LONDON, Oct. 20 -- Copper prices climbed to a five-week high as miners in Peru began a nationwide strike and a walkout at a BHP Billiton Ltd. mine in Chile entered a seventh day.
Workers in Peru started a 48-hour strike today, demanding better pension benefits and a greater share of mining profits. Workers at a dozen sites walked off their jobs at 1 a.m. New York time, said Luis Castillo, the Peruvian Mining Federation's general secretary. The strike at BHP's Spence copper pit in Chile has slowed output, a company spokesman said on Oct. 17.
Copper is "gaining support from the continued strike at BHP's Spence mine" and from the Peruvian walkout, Alex Heath, RBC Capital Markets' head of industrial-metals trading in London, said today in a report.
Copper futures for December delivery advanced 12.1 cents, or 4.3 percent, to $2.9665 a pound on the New York Mercantile Exchange's Comex division. That marks the biggest gain for a most-active contract since Oct. 8. Earlier, the metal touched $2.969, the highest since Sept. 9.
Mineworkers in Peru are striking at sites run by companies including Freeport-McMoRan Copper & Gold Inc., the biggest publicly traded copper producer, according to the union. Peru is the second-largest source of the metal after Chile. BHP Billiton is the world's biggest mining company.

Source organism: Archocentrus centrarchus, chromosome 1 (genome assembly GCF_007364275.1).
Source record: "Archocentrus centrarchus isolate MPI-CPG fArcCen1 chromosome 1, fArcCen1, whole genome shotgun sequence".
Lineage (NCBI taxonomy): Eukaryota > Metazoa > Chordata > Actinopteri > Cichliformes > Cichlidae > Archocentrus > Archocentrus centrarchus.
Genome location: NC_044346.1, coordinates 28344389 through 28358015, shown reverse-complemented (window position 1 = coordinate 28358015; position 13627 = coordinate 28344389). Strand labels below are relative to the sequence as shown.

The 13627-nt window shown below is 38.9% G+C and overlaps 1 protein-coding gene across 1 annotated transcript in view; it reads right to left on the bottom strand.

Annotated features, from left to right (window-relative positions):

The metal also rose as the dollar declined. The U.S. Dollar Index, a six-currency measure of the greenback's value, fell as much as 0.4 percent after dropping 1.1 percent last week. The index has declined 7.4 percent this year, following a 6 percent gain in 2008.
"Copper is following the dollar weakness today," said Frank McGhee, Integrated Brokerage Group LLC's head metals trader in Chicago. "We're also having some technical buying coming in after going above the $2.88 level."
A weaker greenback makes dollar-priced metals cheaper for holders of other currencies. Speculation about further weakness supported prices, Jim Lennon, a Macquarie Bank Ltd. analyst in London, said today in a report.
"The commoditization of the dollar is likely to be a theme that continues to be played out over the coming year," he said.
The dollar's weakness this year has helped copper prices to double, along with record first-half shipments into China, the world's biggest metals consumer. China's copper imports fell in monthly terms in July and August before rising 23 percent in September to 399,052 metric tons, government figures show.
"We continue to expect that the market will move back into balance over the next three to six months as ex-China demand recovers and Chinese growth remains very strong," Macquarie's Lennon said. "We believe any pullback in the copper price will be short-lived and will represent an opportunity to accumulate."
Copper for three-month delivery rose $240, or 3.9 percent, to $6,470 a ton ($2.93 a pound) on the London Metal Exchange.
Among other LME metals for three-month delivery, aluminum, nickel, lead, tin and zinc prices also rose.